the mobile node's home address as the source, special Mobile IPv6
processing of the packet is required. This can be done in the
following two ways:
This manner of delivering packets does not require going through
the home network, and typically will enable faster and more
The mobile node needs to ensure that a Binding Cache entry exists
for its home address so that the correspondent node can process
the packet (Section 9.3.1 specifies the rules for Home Address
Destination Option Processing at a correspondent node). The
mobile node SHOULD examine its Binding Update List for an entry
that fulfills the following conditions:
* The Source Address field of the packet being sent is equal to
the home address in the entry.
* The Destination Address field of the packet being sent is equal
to the address of the correspondent node in the entry.
* One of the current care-of addresses of the mobile node appears
as the care-of address in the entry.
* The entry indicates that a binding has been successfully
* The remaining lifetime of the binding is greater than zero.
When these conditions are met, the mobile node knows that the
correspondent node has a suitable Binding Cache entry.
A mobile node SHOULD arrange to supply the home address in a Home
Address option, and MUST set the IPv6 header's Source Address
field to the care-of address that the mobile node has registered
to be used with this correspondent node. The correspondent node
will then use the address supplied in the Home Address option to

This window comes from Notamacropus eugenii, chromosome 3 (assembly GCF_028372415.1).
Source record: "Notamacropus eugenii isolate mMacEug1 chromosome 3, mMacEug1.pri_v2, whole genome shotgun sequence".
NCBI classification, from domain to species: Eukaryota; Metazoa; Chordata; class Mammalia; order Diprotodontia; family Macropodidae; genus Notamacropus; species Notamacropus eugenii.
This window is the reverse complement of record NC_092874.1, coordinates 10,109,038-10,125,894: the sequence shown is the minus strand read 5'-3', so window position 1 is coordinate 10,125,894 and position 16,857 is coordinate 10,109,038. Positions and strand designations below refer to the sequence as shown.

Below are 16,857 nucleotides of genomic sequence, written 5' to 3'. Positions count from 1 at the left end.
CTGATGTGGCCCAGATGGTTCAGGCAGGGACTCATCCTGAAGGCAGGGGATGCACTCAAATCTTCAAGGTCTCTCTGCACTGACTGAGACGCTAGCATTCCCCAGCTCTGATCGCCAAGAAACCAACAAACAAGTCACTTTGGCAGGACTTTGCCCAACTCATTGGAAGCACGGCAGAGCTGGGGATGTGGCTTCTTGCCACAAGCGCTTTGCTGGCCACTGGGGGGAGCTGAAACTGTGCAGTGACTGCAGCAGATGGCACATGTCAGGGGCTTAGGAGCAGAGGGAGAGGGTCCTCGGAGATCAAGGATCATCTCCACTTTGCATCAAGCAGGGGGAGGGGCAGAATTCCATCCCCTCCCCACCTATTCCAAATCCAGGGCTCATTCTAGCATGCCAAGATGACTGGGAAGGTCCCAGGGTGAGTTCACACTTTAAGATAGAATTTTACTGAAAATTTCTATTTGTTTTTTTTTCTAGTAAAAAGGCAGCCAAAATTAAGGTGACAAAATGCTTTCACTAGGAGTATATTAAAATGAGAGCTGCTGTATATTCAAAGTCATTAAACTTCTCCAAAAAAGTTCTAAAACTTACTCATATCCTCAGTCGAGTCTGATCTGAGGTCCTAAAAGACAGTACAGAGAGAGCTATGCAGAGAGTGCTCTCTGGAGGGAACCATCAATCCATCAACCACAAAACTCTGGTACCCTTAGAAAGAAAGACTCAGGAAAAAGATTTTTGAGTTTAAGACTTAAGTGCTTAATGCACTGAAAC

serve the function traditionally done by the Source IP address in
the IPv6 header. The mobile node's home address is then supplied
to higher protocol layers and applications.
* Construct the packet using the mobile node's home address as
the packet's Source Address, in the same way as if the mobile
node were at home. This includes the calculation of upper-
layer checksums using the home address as the value of the
* Insert a Home Address option into the packet with the Home
Address field copied from the original value of the Source
Address field in the packet.
* Change the Source Address field in the packet's IPv6 header to
one of the mobile node's care-of addresses. This will
typically be the mobile node's current primary care-of address,
but MUST be an address assigned to the interface on the link
By using the care-of address as the Source Address in the IPv6
header, with the mobile node's home address instead in the Home
Address option, the packet will be able to safely pass through any
router implementing ingress filtering .
This is the mechanism that tunnels the packets via the home agent.
It is not as efficient as the above mechanism, but is needed if
there is no binding yet with the correspondent node.
This mechanism is used for packets that have the mobile node's
home address as the Source Address in the IPv6 header, or with
multicast control protocol packets as described in Section 11.3.4.
* The packet is sent to the home agent using IPv6 encapsulation